Opinion Editorial Archive August, 2022: Puppets in Space

opinion editorial
Any opinions expressed do not necessarily represent the policies of The Peoples of the World Foundation. Unless otherwise noted, the author and photographer is Dr. Ray Waddington.

"Muppets in Space" was the initial working title of the film "Muppets from Space." It was released thirty-eight years after the first human flight to space. A thousand years earlier, the theatrical art of water puppetry, pictured in this month's photo, was being developed by the indigenous rice farmers of northern Vietnam. The film and the space flight may seem to have no connection to water puppetry; until last month they didn't.

Yuri Gagarin's 1961 orbital flight was a major milestone in the Space Race. During the ensuing eight years it took to land on the moon, the United States and the Soviet Union often traded political barbs. But the politics did not end in 1969. In the past few years the Russian space agency, Roscosmos, has been particularly active in criticizing — even threatening — NASA and other Western space organizations.

Last month, those politics entered a new era. Roscosmos announced the pending end of its participation in the International Space Station. The three Russian cosmonauts currently on board were photographed displaying the "flags" of both the Luhansk and Donetsk People's Republics (countries officially recognized only by Russia, Syria and North Korea). Vladimir Putin now has puppets in space.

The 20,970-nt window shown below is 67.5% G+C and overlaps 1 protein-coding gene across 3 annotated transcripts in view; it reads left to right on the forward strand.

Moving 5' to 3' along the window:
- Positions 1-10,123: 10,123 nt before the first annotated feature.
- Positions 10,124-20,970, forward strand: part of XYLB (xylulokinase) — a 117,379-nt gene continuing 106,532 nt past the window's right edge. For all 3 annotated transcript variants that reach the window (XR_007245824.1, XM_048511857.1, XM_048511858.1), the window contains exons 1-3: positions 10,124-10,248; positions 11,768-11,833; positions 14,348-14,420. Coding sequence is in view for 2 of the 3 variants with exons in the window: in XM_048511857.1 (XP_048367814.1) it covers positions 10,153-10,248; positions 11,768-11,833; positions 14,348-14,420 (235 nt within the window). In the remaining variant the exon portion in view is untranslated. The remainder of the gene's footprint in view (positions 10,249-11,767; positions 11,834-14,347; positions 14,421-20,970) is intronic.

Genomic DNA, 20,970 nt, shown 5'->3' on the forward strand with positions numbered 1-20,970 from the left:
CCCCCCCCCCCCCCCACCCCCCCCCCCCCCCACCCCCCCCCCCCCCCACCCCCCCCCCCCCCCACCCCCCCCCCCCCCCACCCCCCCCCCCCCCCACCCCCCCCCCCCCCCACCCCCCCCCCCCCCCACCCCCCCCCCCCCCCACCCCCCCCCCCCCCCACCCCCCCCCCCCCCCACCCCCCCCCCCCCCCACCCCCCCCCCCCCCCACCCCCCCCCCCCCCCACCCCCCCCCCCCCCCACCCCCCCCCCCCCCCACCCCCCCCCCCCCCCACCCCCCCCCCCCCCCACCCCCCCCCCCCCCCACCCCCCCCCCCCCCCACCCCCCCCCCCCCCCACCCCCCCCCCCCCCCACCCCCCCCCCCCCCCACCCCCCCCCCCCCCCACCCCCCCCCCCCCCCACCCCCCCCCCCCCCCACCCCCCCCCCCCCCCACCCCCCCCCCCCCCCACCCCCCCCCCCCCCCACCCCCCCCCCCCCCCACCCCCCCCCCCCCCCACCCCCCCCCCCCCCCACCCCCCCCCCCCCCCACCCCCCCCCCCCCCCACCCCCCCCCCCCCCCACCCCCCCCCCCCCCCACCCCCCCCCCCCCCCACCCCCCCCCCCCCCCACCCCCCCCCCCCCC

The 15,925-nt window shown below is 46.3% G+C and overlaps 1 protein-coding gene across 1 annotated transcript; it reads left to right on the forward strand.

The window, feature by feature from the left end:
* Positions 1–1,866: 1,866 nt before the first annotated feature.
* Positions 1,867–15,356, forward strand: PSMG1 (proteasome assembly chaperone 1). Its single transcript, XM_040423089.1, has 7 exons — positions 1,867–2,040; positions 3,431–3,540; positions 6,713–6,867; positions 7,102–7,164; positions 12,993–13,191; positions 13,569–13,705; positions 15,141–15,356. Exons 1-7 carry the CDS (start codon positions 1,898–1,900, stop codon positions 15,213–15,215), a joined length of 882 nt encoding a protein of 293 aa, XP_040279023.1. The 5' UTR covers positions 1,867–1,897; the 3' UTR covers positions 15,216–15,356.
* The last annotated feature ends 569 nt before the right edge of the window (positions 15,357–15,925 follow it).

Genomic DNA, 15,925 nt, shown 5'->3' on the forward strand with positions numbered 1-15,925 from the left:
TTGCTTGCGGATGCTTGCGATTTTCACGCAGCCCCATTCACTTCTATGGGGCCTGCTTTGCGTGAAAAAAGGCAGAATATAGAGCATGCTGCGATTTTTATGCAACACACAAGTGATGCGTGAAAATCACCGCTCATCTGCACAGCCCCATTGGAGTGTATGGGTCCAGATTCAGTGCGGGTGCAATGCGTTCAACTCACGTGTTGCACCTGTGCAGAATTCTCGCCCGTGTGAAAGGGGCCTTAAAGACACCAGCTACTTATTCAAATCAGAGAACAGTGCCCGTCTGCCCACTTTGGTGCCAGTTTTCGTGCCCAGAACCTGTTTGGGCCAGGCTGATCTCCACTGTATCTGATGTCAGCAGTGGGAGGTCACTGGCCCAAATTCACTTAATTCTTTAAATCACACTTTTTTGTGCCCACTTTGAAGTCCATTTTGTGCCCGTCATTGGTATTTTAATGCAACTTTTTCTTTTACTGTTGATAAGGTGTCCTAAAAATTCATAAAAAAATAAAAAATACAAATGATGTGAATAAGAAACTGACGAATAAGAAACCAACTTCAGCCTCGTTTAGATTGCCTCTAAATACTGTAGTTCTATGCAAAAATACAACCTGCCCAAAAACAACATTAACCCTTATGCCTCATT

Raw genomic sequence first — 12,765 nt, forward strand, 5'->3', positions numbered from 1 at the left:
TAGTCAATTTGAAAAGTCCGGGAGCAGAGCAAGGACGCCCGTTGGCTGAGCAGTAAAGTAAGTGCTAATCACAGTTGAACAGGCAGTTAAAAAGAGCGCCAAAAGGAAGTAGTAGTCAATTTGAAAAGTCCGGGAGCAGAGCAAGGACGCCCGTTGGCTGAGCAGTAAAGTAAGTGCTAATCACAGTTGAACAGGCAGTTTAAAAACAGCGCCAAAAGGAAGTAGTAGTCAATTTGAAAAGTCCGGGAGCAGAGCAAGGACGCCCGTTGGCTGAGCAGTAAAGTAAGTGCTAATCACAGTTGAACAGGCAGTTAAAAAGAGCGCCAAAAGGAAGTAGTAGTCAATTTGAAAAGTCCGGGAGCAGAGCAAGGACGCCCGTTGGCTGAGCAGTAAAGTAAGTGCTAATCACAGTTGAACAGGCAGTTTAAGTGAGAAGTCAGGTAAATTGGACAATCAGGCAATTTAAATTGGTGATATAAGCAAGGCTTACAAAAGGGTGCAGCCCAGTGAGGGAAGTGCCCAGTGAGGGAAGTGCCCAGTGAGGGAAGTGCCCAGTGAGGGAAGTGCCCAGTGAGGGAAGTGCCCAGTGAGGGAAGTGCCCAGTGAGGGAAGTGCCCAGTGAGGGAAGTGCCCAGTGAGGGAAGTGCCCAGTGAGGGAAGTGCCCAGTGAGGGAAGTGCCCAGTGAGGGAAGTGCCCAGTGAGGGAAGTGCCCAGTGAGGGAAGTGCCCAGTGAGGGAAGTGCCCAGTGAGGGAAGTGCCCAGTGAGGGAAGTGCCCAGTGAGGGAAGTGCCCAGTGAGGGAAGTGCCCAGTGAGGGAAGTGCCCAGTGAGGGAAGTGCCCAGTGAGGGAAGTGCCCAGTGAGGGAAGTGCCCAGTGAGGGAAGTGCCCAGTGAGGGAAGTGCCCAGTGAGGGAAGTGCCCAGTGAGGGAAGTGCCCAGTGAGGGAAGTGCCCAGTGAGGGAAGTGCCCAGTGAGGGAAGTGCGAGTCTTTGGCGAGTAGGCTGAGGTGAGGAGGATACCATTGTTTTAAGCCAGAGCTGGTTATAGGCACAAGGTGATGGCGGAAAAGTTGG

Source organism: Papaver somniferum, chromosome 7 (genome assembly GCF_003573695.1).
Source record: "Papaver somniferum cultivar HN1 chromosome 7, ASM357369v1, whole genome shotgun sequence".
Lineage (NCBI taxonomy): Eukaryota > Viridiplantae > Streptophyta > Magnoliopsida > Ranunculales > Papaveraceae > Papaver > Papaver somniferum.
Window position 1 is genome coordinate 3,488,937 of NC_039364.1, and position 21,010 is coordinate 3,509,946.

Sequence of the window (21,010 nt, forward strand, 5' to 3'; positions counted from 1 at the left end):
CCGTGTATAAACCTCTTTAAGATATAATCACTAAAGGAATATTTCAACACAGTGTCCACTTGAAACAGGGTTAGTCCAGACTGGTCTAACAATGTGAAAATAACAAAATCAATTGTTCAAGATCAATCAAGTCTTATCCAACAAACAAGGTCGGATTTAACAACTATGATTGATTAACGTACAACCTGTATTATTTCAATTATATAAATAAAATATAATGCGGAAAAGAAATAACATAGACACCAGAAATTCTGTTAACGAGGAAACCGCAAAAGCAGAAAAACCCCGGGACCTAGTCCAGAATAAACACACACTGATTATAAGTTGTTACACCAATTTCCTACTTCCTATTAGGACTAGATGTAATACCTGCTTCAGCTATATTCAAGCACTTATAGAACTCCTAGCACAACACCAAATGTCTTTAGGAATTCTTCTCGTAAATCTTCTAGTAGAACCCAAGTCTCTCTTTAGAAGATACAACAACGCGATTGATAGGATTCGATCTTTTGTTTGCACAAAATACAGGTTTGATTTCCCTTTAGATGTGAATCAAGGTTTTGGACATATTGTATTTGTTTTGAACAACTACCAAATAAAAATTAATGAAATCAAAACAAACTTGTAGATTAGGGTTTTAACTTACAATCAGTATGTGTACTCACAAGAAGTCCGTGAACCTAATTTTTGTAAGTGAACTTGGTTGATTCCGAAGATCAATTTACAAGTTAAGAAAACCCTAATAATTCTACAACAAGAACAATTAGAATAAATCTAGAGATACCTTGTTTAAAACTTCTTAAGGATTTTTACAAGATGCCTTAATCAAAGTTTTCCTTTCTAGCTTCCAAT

The Doctrine of Discovery became the legal framework, in 1823 in the US, by which that country's indigenous people no longer had claim to their ancestral land — that land having been first "discovered" by Europeans. That legal precedent was a direct consequence of Vatican-issued decrees from 400 years previously. Those decrees legitimized European colonization and ownership of any non-Christian territory anywhere in the world. Indigenous people became puppets.

The Vatican has recently suggested that these decrees no longer apply. Nonetheless, only non-Catholic denominations (and many secular organizations) have formally rescinded them. Despite pressure during his "penance" in Canada last week, Pope Francis did not rescind them. He only apologized for the Catholic Church's abuse of its puppets (abuse of children was his focus).

Besides Québec (which Pope Francis visited last week), France colonized Vietnam under the rubric of the original Vatican decrees. On arriving there, it knew that water puppetry was not devised by Christians. Still, it did not ban the practice. Instead, it allowed its new puppets to keep their old puppets. A recurrent theme in water puppetry is political satire. It would be banned in today's Russia.

We've known for the past few months that Putin is pursuing his own doctrine in Ukraine, where he has already "discovered" two new countries. He is now expanding that doctrine into space. With society on the brink of collapse (in Sri Lanka, Haiti and elsewhere) and (according to University College London professor Bill McGuire), our climate on the brink of collapse, the world needs a doctrine of recovery. Last month we got one. Premiered just before Pope Francis' visit, this film should be watched by everyone (links below). Sadly, it will be watched less than "Muppets from Space."

Doctrine of Recovery (documentary film released in July 2022).

Doctrine of Recovery Official Trailer.

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